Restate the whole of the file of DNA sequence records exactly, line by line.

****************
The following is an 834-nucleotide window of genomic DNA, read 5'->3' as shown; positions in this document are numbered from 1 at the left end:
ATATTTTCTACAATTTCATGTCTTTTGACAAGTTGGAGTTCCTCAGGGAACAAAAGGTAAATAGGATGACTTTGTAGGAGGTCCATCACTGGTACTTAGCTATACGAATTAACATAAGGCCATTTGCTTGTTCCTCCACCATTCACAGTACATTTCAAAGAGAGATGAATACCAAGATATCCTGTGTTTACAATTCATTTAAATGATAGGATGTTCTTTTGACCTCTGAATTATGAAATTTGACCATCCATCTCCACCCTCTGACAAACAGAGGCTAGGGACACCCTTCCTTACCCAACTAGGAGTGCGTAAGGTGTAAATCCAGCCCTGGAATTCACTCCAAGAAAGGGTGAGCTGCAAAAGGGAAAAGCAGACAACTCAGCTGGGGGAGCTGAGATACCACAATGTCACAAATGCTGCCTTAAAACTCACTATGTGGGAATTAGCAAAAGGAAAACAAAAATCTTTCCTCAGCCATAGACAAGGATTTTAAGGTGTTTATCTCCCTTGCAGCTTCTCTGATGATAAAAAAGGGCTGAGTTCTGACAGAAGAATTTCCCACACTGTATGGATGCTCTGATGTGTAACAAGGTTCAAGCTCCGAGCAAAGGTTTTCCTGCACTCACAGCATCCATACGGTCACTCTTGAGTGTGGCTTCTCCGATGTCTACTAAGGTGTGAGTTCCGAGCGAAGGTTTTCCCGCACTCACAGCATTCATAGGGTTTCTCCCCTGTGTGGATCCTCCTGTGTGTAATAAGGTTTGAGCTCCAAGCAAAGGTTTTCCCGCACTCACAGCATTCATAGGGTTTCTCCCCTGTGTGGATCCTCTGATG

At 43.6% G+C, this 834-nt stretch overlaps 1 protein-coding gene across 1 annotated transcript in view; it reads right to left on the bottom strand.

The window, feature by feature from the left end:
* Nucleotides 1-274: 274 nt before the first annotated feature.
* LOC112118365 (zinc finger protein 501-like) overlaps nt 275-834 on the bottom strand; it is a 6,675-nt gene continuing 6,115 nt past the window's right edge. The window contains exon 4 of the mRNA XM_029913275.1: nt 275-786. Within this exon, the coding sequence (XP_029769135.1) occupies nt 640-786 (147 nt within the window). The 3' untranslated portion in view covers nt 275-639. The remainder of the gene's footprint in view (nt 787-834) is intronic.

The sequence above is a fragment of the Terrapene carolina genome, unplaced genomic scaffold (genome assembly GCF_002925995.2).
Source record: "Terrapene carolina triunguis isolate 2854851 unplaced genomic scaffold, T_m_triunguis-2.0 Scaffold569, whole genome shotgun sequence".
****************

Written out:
The following is an 834-nucleotide window of genomic DNA, read 5'->3' as shown; positions in this document are numbered from 1 at the left end:
ATATTTTCTACAATTTCATGTCTTTTGACAAGTTGGAGTTCCTCAGGGAACAAAAGGTAAATAGGATGACTTTGTAGGAGGTCCATCACTGGTACTTAGCTATACGAATTAACATAAGGCCATTTGCTTGTTCCTCCACCATTCACAGTACATTTCAAAGAGAGATGAATACCAAGATATCCTGTGTTTACAATTCATTTAAATGATAGGATGTTCTTTTGACCTCTGAATTATGAAATTTGACCATCCATCTCCACCCTCTGACAAACAGAGGCTAGGGACACCCTTCCTTACCCAACTAGGAGTGCGTAAGGTGTAAATCCAGCCCTGGAATTCACTCCAAGAAAGGGTGAGCTGCAAAAGGGAAAAGCAGACAACTCAGCTGGGGGAGCTGAGATACCACAATGTCACAAATGCTGCCTTAAAACTCACTATGTGGGAATTAGCAAAAGGAAAACAAAAATCTTTCCTCAGCCATAGACAAGGATTTTAAGGTGTTTATCTCCCTTGCAGCTTCTCTGATGATAAAAAAGGGCTGAGTTCTGACAGAAGAATTTCCCACACTGTATGGATGCTCTGATGTGTAACAAGGTTCAAGCTCCGAGCAAAGGTTTTCCTGCACTCACAGCATCCATACGGTCACTCTTGAGTGTGGCTTCTCCGATGTCTACTAAGGTGTGAGTTCCGAGCGAAGGTTTTCCCGCACTCACAGCATTCATAGGGTTTCTCCCCTGTGTGGATCCTCCTGTGTGTAATAAGGTTTGAGCTCCAAGCAAAGGTTTTCCCGCACTCACAGCATTCATAGGGTTTCTCCCCTGTGTGGATCCTCTGATG

At 43.6% G+C, this 834-nt stretch overlaps 1 protein-coding gene across 1 annotated transcript in view; it reads right to left on the bottom strand.

The window, feature by feature from the left end:
* Nucleotides 1-274: 274 nt before the first annotated feature.
* LOC112118365 (zinc finger protein 501-like) overlaps nt 275-834 on the bottom strand; it is a 6,675-nt gene continuing 6,115 nt past the window's right edge. The window contains exon 4 of the mRNA XM_029913275.1: nt 275-786. Within this exon, the coding sequence (XP_029769135.1) occupies nt 640-786 (147 nt within the window). The 3' untranslated portion in view covers nt 275-639. The remainder of the gene's footprint in view (nt 787-834) is intronic.

The sequence above is a fragment of the Terrapene carolina genome, unplaced genomic scaffold (genome assembly GCF_002925995.2).
Source record: "Terrapene carolina triunguis isolate 2854851 unplaced genomic scaffold, T_m_triunguis-2.0 Scaffold569, whole genome shotgun sequence".